Based on a true story, Marquardt's script tells of Celia Cooney, who, inspired by the crime novels she is reading while pregnant, convinces her husband Ed that they should rob the local store in order to provide for the baby. Astoundingly, Marquardt seems to think that this lazy and selfish choice is deserving of our sympathy. The songwriters seem to have no knowledge of how to make songs forward dramatic action or reveal character (they have actually written an 11 o'clock title song that does absolutely nothing). The show's tone is wildly inconsistent, veering from would-be "Dames at Sea" silliness to an embarrassingly mawkish ballad about Celia's miscarried child. Wolfson drowns it all in wall-to-wall choreography of unmotivated stale movement that obscures whatever is being sung while encouraging wincingly broad performances that make "louder, faster, funnier" seem like Stanislavsky technique.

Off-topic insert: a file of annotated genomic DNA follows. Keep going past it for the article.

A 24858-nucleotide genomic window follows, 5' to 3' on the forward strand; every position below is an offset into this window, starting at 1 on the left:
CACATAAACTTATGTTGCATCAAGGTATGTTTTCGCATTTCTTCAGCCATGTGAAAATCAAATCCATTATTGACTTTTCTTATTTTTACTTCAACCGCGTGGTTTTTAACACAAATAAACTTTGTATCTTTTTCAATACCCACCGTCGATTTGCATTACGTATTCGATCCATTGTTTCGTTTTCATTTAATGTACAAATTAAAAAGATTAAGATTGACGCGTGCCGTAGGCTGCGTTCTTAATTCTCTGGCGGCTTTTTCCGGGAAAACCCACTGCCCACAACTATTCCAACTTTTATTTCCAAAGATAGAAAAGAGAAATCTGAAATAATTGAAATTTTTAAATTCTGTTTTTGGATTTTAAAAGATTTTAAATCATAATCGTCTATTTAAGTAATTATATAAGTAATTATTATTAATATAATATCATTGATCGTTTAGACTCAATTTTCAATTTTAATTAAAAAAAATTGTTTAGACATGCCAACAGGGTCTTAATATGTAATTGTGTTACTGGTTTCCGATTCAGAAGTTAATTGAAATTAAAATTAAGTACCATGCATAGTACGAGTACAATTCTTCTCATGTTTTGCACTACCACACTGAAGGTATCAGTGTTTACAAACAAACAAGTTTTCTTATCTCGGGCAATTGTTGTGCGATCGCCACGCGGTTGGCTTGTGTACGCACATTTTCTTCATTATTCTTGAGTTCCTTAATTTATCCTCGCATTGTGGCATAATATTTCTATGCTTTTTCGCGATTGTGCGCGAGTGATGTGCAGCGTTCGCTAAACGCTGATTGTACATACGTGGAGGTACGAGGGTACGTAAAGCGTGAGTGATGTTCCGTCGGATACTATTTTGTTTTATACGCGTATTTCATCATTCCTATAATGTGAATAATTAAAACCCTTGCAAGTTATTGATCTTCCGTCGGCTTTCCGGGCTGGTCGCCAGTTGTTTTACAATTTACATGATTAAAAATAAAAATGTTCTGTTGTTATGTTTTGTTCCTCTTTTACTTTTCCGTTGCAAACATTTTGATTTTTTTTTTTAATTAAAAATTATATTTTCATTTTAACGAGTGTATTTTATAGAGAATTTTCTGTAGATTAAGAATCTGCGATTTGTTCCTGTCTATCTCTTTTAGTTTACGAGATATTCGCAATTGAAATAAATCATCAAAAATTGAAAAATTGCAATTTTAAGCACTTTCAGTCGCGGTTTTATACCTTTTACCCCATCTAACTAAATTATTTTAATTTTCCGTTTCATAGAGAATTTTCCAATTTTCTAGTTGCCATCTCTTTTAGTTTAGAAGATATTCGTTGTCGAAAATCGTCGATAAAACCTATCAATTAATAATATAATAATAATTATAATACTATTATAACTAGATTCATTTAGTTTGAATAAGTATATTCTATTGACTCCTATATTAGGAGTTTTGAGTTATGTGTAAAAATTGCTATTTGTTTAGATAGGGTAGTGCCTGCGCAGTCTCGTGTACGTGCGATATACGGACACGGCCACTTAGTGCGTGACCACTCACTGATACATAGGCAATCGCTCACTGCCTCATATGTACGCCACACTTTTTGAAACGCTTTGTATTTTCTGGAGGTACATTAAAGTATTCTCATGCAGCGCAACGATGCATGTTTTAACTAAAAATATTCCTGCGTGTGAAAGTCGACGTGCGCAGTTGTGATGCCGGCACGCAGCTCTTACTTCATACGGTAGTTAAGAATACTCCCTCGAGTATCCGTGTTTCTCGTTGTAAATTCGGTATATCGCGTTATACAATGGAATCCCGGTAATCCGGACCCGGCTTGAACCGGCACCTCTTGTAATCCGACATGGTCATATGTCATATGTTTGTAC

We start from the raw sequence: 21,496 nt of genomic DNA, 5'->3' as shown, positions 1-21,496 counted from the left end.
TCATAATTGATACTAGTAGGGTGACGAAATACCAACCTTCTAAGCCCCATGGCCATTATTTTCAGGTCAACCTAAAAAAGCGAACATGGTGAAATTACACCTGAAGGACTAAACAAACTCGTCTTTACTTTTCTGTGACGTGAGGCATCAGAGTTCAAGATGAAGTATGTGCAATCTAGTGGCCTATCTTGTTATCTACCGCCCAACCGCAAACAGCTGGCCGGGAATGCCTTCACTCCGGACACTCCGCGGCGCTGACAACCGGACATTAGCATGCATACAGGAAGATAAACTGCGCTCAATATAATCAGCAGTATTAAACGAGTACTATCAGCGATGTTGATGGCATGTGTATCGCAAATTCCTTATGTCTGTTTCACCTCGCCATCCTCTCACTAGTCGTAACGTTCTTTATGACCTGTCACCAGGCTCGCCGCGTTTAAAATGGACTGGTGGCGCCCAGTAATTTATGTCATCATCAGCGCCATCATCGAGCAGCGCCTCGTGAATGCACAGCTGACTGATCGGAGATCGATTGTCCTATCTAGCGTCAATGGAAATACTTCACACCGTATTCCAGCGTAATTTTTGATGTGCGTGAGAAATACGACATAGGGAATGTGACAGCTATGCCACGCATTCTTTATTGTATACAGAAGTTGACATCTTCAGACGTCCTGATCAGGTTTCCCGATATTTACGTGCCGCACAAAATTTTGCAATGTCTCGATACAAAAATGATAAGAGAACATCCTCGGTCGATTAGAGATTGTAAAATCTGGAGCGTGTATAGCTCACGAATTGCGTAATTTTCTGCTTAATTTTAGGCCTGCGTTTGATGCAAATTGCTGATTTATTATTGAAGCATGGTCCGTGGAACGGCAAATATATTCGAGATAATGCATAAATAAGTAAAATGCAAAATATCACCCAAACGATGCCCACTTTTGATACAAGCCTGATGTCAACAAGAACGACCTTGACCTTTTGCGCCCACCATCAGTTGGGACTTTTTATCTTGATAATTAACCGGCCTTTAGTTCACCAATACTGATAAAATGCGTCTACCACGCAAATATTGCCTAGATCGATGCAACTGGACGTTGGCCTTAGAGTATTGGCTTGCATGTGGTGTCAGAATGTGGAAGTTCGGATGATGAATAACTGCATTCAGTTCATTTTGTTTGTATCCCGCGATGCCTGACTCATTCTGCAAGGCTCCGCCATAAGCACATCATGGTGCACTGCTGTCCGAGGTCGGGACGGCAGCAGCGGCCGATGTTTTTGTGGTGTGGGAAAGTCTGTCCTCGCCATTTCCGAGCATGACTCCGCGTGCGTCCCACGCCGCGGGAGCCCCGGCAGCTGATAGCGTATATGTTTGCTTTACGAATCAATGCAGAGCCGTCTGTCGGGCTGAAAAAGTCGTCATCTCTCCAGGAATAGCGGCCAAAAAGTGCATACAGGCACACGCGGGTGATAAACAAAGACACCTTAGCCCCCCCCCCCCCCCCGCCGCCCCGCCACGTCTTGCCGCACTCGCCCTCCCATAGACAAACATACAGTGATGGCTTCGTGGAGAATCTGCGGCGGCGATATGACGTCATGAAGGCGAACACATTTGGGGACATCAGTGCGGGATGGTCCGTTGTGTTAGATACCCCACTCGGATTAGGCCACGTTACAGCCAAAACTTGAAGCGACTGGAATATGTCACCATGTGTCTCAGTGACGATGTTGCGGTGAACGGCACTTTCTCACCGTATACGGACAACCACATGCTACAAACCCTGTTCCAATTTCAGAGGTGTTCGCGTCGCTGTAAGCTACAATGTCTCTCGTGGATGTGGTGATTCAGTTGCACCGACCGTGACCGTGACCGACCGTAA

The decision to have an all-female (but for one) cast play men and women seems to have something to do with feminist empowerment, but as not a single actor successfully conveys any sense of masculinity except for Chase Burnett, as Ed, who comes by it naturally, that goes nowhere. Not to mention that if such is really your intention, then Ed should also be played by a woman (see Merriam, Eve: "The Club").
Presented by Gus T.T. Showbiz Productions as part of the New York International Fringe Festival at the Bleecker Theatre, 45 Bleecker St., NYC. Aug. 13–27. Remaining performances: Sat., Aug. 20, 9:30 p.m.; Tue., Aug. 23, 3:45 p.m.; Sat., Aug. 27, 5:15 p.m. (866) 468-7619 or www.fringenyc.org.